Mathematics Stack Exchange is a question and answer site for people studying math at any level and professionals in related fields. Join them; it only takes a minute:

Sign up
Here's how it works:
  1. Anybody can ask a question
  2. Anybody can answer
  3. The best answers are voted up and rise to the top

\begin{align} \tag{1} \dot x&=Ax\\ \tag{2} sX(s)-x(0)&=AX(s) \\ \tag{3} (sI-A)X(s)&=x(0) \end{align} Considering these equations, how can we go from $(2)$ to $(3)$?

My question is why was the identity matrix $I$ introduced here? My concern is about introducing $I$ when collecting $X(s)$.


share|cite|improve this question
Thx Tong for fixing my question. – OOzy Pal Apr 28 '13 at 4:26
up vote 0 down vote accepted

$$ sX(s)-x(0)=AX(s) \\ sX(s)-AX(s)=x(0) \\ $$

In the second equation, notice that there is a factor of $X(s)$ on the right-hand side of both $sX(s)$ and $AX(s)$, so we can take it out like so:


But this wouldn't make any sense, because $A$ is a matrix and $s$ is a scalar. To make it so that the equation makes sense, we make $s$ into a matrix by multiplying by the identity.


This is just to ensure that it doesn't matter which way round we do things. We could do $sI-A$ first, and then multiply the result by $X(s)$ on the right, or we can multiply through by $X(s)$ to get


which is what you started with.

Adding the identity $I$ doesn't change the value of the equation, it's just so that it "makes sense" if we were to do the subtraction before the matrix multiplication.

share|cite|improve this answer

$$\begin{array}{rcl} \dot x&=Ax \\ sX(s)-x(0)&=AX(s) \\ sX(s)-AX(s)&=x(0) \\ sIX(s)-AX(s)&=x(0) \\ (sI-A)X(s)&=x(0) \end{array}$$

$I$ was already there but it wasn't written, because writing it doesn't change the meaning of the expression. Consider this analogical example from scalar equations:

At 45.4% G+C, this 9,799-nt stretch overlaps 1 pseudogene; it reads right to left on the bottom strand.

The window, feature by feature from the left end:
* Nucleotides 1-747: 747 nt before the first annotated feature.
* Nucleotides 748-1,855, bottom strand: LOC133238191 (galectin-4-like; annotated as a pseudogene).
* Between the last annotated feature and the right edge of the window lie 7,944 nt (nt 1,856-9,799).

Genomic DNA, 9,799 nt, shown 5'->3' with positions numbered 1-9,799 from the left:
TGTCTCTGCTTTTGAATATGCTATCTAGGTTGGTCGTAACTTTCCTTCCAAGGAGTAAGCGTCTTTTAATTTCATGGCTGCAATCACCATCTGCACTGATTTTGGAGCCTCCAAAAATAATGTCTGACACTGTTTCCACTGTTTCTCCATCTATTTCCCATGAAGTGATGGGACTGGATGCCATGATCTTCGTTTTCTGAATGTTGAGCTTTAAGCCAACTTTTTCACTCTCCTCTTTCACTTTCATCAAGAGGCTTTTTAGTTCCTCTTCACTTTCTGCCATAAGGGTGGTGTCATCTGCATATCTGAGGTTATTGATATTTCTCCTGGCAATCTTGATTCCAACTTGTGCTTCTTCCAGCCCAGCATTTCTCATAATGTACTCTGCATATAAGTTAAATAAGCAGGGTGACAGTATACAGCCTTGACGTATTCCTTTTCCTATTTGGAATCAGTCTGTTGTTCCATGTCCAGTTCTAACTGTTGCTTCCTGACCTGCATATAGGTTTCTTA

$$\begin{array}{rcl} ab-a&=c \\ a(b-\underset{?}{\underset{\downarrow}{1}})&=c \end{array}$$

How did that $1$ appear there? It wasn't there, was it? Yes it was there, but it wasn't written, it was hidden, because it is the identity element of multiplication, just like $I$ is in matrix case.

$$\begin{array}{rcl} ab-a&=c \\ ab-a1&=c \\ a(b-1)&=c \end{array}$$

The hidden identity element comes into appearance when it is needed. In your case, it has to appear, because when you take the common factor $X(s)$ out of the parenthesis, you left $s-A$ inside. The dimensions must match but they don't. It was originally a difference of matrices $(s(X(s)-AX(s))$, but now a difference between a scalar and a matrix $(s-A)$ which is an undefined operation.

share|cite|improve this answer
Thank you hkBattousai for answering my question. Both Answers made sense. Thx – OOzy Pal Apr 28 '13 at 4:29

Your Answer


By posting your answer, you agree to the privacy policy and terms of service.

Not the answer you're looking for? Browse other questions tagged or ask your own question.